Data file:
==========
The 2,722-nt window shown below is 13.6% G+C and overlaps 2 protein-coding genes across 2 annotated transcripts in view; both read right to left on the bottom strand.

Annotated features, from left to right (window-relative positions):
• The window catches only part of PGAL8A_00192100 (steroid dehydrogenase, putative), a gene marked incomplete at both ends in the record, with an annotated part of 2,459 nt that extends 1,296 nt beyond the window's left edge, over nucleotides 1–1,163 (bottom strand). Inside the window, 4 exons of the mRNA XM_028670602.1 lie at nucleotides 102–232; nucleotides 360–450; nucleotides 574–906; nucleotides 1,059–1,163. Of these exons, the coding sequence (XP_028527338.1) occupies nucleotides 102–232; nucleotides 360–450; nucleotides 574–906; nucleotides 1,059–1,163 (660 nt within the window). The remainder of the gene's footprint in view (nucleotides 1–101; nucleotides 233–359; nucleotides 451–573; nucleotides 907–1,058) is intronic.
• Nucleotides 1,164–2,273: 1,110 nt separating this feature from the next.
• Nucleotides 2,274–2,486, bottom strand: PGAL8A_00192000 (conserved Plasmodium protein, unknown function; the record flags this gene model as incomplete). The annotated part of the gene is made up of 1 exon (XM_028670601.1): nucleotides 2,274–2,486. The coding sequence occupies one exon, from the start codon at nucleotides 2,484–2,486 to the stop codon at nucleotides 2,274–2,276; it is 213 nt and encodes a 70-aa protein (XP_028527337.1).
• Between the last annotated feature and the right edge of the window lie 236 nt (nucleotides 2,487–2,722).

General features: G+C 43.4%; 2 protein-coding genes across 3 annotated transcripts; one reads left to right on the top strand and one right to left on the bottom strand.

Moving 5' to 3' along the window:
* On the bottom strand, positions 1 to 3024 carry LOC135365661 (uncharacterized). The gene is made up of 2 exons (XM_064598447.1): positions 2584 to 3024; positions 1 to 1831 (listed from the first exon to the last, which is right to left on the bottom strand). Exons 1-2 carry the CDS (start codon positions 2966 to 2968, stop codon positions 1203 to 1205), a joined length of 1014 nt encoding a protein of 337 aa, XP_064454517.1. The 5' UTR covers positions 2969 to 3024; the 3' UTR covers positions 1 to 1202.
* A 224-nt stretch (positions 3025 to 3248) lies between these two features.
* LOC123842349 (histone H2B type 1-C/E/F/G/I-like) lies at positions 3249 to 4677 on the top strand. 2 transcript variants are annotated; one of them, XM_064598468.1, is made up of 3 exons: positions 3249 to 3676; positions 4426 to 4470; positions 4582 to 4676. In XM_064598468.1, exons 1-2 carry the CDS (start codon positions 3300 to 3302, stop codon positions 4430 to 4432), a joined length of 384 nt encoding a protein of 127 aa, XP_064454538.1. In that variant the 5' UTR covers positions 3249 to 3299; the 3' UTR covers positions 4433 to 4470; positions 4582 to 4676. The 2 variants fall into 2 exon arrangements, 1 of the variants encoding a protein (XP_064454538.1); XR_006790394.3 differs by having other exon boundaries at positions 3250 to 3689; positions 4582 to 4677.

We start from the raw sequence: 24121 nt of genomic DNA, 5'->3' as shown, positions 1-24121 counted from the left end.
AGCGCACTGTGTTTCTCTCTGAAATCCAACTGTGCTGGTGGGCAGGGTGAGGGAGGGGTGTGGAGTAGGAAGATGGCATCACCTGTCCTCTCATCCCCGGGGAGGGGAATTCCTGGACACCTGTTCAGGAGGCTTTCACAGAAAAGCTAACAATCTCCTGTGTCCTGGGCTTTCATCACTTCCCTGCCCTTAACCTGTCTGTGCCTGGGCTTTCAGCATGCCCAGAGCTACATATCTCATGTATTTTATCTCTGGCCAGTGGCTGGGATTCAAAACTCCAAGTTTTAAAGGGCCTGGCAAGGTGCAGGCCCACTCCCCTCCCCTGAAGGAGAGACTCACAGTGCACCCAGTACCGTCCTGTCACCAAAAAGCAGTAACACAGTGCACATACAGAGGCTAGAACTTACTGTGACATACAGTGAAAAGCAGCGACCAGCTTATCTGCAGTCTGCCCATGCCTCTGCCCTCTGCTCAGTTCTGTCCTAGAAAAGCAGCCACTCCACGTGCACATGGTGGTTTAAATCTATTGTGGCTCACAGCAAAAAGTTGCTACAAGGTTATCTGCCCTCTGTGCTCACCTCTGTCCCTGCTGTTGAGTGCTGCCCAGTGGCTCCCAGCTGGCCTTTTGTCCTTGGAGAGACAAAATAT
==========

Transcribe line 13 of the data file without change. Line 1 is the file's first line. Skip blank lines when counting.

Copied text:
AGCGCACTGTGTTTCTCTCTGAAATCCAACTGTGCTGGTGGGCAGGGTGAGGGAGGGGTGTGGAGTAGGAAGATGGCATCACCTGTCCTCTCATCCCCGGGGAGGGGAATTCCTGGACACCTGTTCAGGAGGCTTTCACAGAAAAGCTAACAATCTCCTGTGTCCTGGGCTTTCATCACTTCCCTGCCCTTAACCTGTCTGTGCCTGGGCTTTCAGCATGCCCAGAGCTACATATCTCATGTATTTTATCTCTGGCCAGTGGCTGGGATTCAAAACTCCAAGTTTTAAAGGGCCTGGCAAGGTGCAGGCCCACTCCCCTCCCCTGAAGGAGAGACTCACAGTGCACCCAGTACCGTCCTGTCACCAAAAAGCAGTAACACAGTGCACATACAGAGGCTAGAACTTACTGTGACATACAGTGAAAAGCAGCGACCAGCTTATCTGCAGTCTGCCCATGCCTCTGCCCTCTGCTCAGTTCTGTCCTAGAAAAGCAGCCACTCCACGTGCACATGGTGGTTTAAATCTATTGTGGCTCACAGCAAAAAGTTGCTACAAGGTTATCTGCCCTCTGTGCTCACCTCTGTCCCTGCTGTTGAGTGCTGCCCAGTGGCTCCCAGCTGGCCTTTTGTCCTTGGAGAGACAAAATAT